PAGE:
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 Post subject: Re: Lead poisoning
PostPosted: Sat Nov 10, 2012 4:57 pm 
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We do lots of coming and going and still take our shoes off coming into the house. It's not even about the lead - it's just that we don't want to do as much cleaning! Something like 90% of household dust/dirt is tracked in from outside.

I also just want to say that the numbers since you were working with kids at risk, refinnej, are way, way down and they've been dropping every year. Now barely 10% of urban kids are testing even in these way subclinical levels (and at least part of testing positive is poor diet rather than increased exposure) and in NJ at least, the average rate for all kids is about 2%, and that's including the way higher numbers of urban kids testing positive.

I think screening is routine everywhere because it's a harder sell to just test kids at high risk (because they are often poor and often not white) than to test all kids, even if it might be a huge waste of money.


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 Post subject: Re: Lead poisoning
PostPosted: Sun Nov 11, 2012 4:04 pm 
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Ariann, I only worked at one center (In Oklahoma) where it was that high. I think they found later that it was due to some industrial contamination. My kids at the Y (In Grand Rapids) still had pretty high numbers, but still around 20%. They were super high blood levels, just enough that the peds recommendation dietary changes and investigative measures in the home.

I've been reading a bit lately about the cost-benefit analysis conducted by the NHS a few years ago, when determining whether to continue routine screenings. Urgh.


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 Post subject: Re: Lead poisoning
PostPosted: Mon Dec 10, 2012 9:09 am 
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Semen Strong
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Okay, so we just got a notice in the mail that our water has tested positive for lead. Apparently pipes in our area were still made of lead, and they are being replaced, but its not like the PVWater Commission is going to be removing all of them.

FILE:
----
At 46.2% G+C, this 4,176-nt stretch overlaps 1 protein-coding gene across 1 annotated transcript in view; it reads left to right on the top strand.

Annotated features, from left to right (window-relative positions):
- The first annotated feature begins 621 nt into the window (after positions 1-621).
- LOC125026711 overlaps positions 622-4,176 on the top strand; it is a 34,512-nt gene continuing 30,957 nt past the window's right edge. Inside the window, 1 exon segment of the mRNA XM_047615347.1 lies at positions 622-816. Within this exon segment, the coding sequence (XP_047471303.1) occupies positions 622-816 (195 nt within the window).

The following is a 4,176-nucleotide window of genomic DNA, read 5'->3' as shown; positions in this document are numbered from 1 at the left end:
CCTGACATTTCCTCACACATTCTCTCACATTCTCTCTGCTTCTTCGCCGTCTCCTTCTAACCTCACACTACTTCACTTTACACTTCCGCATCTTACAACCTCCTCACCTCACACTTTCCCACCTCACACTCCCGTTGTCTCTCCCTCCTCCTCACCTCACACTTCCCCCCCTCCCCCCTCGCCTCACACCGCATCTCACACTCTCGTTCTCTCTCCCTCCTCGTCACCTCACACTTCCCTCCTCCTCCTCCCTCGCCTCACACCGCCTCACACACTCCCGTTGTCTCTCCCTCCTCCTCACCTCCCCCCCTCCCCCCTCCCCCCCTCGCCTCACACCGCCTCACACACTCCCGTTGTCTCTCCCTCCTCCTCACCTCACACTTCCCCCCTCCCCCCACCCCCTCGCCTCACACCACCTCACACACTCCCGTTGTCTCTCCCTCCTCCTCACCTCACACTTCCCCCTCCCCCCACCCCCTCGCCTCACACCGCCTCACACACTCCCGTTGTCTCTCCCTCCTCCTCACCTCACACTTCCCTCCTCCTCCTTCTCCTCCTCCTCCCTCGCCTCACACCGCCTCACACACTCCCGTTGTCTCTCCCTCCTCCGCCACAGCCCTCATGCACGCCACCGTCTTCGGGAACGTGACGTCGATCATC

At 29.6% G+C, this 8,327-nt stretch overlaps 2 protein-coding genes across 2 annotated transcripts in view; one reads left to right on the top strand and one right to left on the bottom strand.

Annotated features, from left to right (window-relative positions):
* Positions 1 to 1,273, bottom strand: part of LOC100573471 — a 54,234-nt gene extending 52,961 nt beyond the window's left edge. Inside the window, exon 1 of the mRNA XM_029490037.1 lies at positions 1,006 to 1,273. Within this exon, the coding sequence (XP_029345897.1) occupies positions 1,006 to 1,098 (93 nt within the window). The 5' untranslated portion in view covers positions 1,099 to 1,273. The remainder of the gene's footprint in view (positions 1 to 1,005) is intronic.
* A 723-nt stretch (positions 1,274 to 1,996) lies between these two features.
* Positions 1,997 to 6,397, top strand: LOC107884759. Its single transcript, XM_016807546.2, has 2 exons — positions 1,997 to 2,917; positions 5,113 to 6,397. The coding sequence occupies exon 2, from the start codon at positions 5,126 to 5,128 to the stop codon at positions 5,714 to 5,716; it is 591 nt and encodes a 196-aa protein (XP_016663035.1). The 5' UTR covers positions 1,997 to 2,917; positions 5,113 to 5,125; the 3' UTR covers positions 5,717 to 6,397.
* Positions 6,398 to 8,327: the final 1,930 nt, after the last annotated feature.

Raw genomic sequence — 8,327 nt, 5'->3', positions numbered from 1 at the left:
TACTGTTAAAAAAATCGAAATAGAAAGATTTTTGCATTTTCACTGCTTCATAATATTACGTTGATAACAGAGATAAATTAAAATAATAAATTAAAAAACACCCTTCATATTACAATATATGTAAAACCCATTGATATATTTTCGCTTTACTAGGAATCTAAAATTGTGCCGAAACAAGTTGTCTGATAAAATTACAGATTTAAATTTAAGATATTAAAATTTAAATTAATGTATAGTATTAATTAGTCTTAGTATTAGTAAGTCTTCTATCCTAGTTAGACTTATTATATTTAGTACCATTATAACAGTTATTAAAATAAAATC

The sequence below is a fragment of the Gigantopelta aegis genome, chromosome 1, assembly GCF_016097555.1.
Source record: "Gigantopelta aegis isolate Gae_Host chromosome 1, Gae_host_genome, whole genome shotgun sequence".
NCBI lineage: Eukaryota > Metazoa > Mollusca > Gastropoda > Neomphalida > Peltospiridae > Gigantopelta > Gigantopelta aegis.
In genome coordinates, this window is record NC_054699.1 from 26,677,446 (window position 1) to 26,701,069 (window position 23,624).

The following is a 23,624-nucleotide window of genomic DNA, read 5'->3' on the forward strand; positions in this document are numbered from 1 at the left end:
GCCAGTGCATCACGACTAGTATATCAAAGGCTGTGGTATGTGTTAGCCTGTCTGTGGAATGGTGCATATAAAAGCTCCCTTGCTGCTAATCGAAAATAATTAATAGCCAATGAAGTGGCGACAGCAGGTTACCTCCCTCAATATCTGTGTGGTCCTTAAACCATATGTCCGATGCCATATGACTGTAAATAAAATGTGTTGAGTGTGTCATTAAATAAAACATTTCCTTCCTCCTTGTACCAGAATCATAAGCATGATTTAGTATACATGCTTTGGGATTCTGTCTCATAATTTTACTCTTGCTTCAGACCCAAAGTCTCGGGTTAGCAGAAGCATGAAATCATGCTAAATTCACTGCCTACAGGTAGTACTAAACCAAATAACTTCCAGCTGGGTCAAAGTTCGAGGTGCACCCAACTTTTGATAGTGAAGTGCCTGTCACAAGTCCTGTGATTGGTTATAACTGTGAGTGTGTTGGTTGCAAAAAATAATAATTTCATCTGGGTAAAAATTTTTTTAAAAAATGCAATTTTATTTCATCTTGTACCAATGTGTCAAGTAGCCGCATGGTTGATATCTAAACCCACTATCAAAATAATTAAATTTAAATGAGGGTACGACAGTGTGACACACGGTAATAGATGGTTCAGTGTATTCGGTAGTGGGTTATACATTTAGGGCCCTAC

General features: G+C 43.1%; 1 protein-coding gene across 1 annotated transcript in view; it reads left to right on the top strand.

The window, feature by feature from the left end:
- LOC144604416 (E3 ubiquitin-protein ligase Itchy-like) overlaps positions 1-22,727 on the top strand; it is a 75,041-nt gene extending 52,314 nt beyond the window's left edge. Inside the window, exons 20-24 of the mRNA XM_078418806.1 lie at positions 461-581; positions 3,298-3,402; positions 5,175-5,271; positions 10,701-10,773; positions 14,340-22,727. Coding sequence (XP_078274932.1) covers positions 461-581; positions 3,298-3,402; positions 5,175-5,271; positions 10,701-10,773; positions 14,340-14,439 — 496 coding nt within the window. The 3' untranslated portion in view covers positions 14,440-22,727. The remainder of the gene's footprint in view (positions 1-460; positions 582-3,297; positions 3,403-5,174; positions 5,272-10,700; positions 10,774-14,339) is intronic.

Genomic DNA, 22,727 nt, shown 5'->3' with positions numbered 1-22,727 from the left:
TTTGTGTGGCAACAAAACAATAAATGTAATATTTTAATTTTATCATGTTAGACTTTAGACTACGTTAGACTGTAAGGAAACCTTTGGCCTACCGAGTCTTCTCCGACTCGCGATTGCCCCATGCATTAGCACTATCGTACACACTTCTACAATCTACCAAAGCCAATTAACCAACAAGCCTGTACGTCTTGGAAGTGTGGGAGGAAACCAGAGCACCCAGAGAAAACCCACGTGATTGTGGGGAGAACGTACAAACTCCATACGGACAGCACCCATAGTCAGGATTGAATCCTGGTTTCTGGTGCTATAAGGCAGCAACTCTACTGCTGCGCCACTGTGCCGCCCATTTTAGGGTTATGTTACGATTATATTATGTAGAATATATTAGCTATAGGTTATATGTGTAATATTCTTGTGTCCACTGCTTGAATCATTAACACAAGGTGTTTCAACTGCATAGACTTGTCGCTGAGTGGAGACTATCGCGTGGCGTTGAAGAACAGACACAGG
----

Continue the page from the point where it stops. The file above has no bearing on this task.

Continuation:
We are following the guidelines for water that the PVWC suggests (flushing out the system if water hasn't been used for 2 hours, using cold water to cook, using bottled to drink (the Brita doesn't filter out lead particles)), but I would really appreciate any feed back on how to minimize the impact on a 13 month old. I know they recommend adding Fe and Vit C in, which she gets. Any other thoughts?

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My oven is bigger on the inside, and it produces lots of wibbly wobbly, cake wakey... stuff. - The PoopieB.


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 Post subject: Re: Lead poisoning
PostPosted: Mon Dec 10, 2012 9:36 am 
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Are you interested in an under-sink water filter? We have this one and LOVE IT. It filters out lead (we don't have lead issues but we have really, really gross-tasting water that the Brita couldn't help with).


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 Post subject: Re: Lead poisoning
PostPosted: Mon Dec 10, 2012 9:51 am 
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I'd love one! But its pretty pricey. I think we'll have our water tested (looks like the kits are under $20) and then decide. It sucks because our pediatrician is out of town and her sub is terrible.

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 Post subject: Re: Lead poisoning
PostPosted: Mon Dec 10, 2012 1:54 pm 
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That's an alarming notice! Definitely have your water tested. If you can, also test the soil around your house. And get Leela tested in the meanwhile.